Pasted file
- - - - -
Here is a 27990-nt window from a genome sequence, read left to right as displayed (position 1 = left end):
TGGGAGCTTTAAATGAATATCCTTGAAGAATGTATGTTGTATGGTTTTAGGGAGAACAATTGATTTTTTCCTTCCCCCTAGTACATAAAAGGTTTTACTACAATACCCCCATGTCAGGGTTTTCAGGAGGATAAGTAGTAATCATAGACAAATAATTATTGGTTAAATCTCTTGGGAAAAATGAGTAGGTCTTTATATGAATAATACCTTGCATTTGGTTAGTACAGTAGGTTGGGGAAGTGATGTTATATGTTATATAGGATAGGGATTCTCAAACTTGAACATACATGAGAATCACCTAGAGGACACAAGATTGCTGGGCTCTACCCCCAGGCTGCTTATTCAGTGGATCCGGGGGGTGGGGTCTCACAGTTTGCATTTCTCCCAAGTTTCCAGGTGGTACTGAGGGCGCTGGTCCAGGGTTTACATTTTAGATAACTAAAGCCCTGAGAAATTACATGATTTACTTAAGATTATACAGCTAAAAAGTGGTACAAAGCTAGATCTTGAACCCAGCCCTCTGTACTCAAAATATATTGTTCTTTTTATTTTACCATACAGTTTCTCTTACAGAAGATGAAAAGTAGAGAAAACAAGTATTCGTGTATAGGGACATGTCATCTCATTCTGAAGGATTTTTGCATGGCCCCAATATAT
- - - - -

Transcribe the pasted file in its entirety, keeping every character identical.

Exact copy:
Here is a 27990-nt window from a genome sequence, read left to right as displayed (position 1 = left end):
TGGGAGCTTTAAATGAATATCCTTGAAGAATGTATGTTGTATGGTTTTAGGGAGAACAATTGATTTTTTCCTTCCCCCTAGTACATAAAAGGTTTTACTACAATACCCCCATGTCAGGGTTTTCAGGAGGATAAGTAGTAATCATAGACAAATAATTATTGGTTAAATCTCTTGGGAAAAATGAGTAGGTCTTTATATGAATAATACCTTGCATTTGGTTAGTACAGTAGGTTGGGGAAGTGATGTTATATGTTATATAGGATAGGGATTCTCAAACTTGAACATACATGAGAATCACCTAGAGGACACAAGATTGCTGGGCTCTACCCCCAGGCTGCTTATTCAGTGGATCCGGGGGGTGGGGTCTCACAGTTTGCATTTCTCCCAAGTTTCCAGGTGGTACTGAGGGCGCTGGTCCAGGGTTTACATTTTAGATAACTAAAGCCCTGAGAAATTACATGATTTACTTAAGATTATACAGCTAAAAAGTGGTACAAAGCTAGATCTTGAACCCAGCCCTCTGTACTCAAAATATATTGTTCTTTTTATTTTACCATACAGTTTCTCTTACAGAAGATGAAAAGTAGAGAAAACAAGTATTCGTGTATAGGGACATGTCATCTCATTCTGAAGGATTTTTGCATGGCCCCAATATAT